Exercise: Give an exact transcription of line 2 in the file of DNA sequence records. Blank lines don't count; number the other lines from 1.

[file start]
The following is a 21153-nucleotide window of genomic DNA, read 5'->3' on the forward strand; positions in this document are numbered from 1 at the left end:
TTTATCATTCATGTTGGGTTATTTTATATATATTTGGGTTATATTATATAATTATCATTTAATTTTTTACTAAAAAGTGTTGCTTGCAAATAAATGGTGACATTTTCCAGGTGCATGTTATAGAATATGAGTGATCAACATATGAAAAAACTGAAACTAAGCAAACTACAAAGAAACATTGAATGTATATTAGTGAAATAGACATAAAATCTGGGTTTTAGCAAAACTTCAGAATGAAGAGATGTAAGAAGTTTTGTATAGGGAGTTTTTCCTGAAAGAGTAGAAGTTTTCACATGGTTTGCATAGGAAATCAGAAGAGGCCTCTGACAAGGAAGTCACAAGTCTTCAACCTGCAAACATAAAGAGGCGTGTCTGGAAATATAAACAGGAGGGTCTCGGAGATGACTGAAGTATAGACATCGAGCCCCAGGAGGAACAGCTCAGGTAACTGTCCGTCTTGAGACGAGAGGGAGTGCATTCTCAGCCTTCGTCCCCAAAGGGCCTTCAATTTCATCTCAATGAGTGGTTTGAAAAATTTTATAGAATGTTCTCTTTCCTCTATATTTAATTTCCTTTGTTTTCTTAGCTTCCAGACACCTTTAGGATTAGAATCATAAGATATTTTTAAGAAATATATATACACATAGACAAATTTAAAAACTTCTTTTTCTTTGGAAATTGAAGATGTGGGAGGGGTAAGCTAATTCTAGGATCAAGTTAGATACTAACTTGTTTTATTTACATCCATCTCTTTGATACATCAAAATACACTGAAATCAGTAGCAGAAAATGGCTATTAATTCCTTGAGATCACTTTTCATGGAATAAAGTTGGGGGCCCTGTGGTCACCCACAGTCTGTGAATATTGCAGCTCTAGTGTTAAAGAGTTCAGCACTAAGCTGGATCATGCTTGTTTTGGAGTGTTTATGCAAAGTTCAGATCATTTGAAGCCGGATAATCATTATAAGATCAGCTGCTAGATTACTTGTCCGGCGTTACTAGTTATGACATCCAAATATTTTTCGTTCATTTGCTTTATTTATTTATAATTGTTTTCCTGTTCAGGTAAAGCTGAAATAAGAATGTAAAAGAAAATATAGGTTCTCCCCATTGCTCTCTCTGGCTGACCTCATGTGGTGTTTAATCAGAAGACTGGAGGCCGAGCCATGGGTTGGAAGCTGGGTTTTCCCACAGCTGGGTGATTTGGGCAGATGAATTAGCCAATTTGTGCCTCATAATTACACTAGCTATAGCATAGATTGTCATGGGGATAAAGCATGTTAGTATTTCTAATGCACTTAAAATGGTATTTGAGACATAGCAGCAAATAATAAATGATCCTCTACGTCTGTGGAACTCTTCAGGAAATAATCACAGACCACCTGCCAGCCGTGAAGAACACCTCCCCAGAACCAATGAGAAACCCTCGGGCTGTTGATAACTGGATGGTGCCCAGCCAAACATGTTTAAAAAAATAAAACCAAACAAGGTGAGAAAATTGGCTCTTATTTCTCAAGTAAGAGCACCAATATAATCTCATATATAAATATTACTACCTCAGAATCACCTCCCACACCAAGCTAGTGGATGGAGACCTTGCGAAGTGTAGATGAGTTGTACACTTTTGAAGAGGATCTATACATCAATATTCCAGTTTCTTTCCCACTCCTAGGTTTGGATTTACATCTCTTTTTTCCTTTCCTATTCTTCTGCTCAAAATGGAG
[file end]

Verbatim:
TTTATCATTCATGTTGGGTTATTTTATATATATTTGGGTTATATTATATAATTATCATTTAATTTTTTACTAAAAAGTGTTGCTTGCAAATAAATGGTGACATTTTCCAGGTGCATGTTATAGAATATGAGTGATCAACATATGAAAAAACTGAAACTAAGCAAACTACAAAGAAACATTGAATGTATATTAGTGAAATAGACATAAAATCTGGGTTTTAGCAAAACTTCAGAATGAAGAGATGTAAGAAGTTTTGTATAGGGAGTTTTTCCTGAAAGAGTAGAAGTTTTCACATGGTTTGCATAGGAAATCAGAAGAGGCCTCTGACAAGGAAGTCACAAGTCTTCAACCTGCAAACATAAAGAGGCGTGTCTGGAAATATAAACAGGAGGGTCTCGGAGATGACTGAAGTATAGACATCGAGCCCCAGGAGGAACAGCTCAGGTAACTGTCCGTCTTGAGACGAGAGGGAGTGCATTCTCAGCCTTCGTCCCCAAAGGGCCTTCAATTTCATCTCAATGAGTGGTTTGAAAAATTTTATAGAATGTTCTCTTTCCTCTATATTTAATTTCCTTTGTTTTCTTAGCTTCCAGACACCTTTAGGATTAGAATCATAAGATATTTTTAAGAAATATATATACACATAGACAAATTTAAAAACTTCTTTTTCTTTGGAAATTGAAGATGTGGGAGGGGTAAGCTAATTCTAGGATCAAGTTAGATACTAACTTGTTTTATTTACATCCATCTCTTTGATACATCAAAATACACTGAAATCAGTAGCAGAAAATGGCTATTAATTCCTTGAGATCACTTTTCATGGAATAAAGTTGGGGGCCCTGTGGTCACCCACAGTCTGTGAATATTGCAGCTCTAGTGTTAAAGAGTTCAGCACTAAGCTGGATCATGCTTGTTTTGGAGTGTTTATGCAAAGTTCAGATCATTTGAAGCCGGATAATCATTATAAGATCAGCTGCTAGATTACTTGTCCGGCGTTACTAGTTATGACATCCAAATATTTTTCGTTCATTTGCTTTATTTATTTATAATTGTTTTCCTGTTCAGGTAAAGCTGAAATAAGAATGTAAAAGAAAATATAGGTTCTCCCCATTGCTCTCTCTGGCTGACCTCATGTGGTGTTTAATCAGAAGACTGGAGGCCGAGCCATGGGTTGGAAGCTGGGTTTTCCCACAGCTGGGTGATTTGGGCAGATGAATTAGCCAATTTGTGCCTCATAATTACACTAGCTATAGCATAGATTGTCATGGGGATAAAGCATGTTAGTATTTCTAATGCACTTAAAATGGTATTTGAGACATAGCAGCAAATAATAAATGATCCTCTACGTCTGTGGAACTCTTCAGGAAATAATCACAGACCACCTGCCAGCCGTGAAGAACACCTCCCCAGAACCAATGAGAAACCCTCGGGCTGTTGATAACTGGATGGTGCCCAGCCAAACATGTTTAAAAAAATAAAACCAAACAAGGTGAGAAAATTGGCTCTTATTTCTCAAGTAAGAGCACCAATATAATCTCATATATAAATATTACTACCTCAGAATCACCTCCCACACCAAGCTAGTGGATGGAGACCTTGCGAAGTGTAGATGAGTTGTACACTTTTGAAGAGGATCTATACATCAATATTCCAGTTTCTTTCCCACTCCTAGGTTTGGATTTACATCTCTTTTTTCCTTTCCTATTCTTCTGCTCAAAATGGAG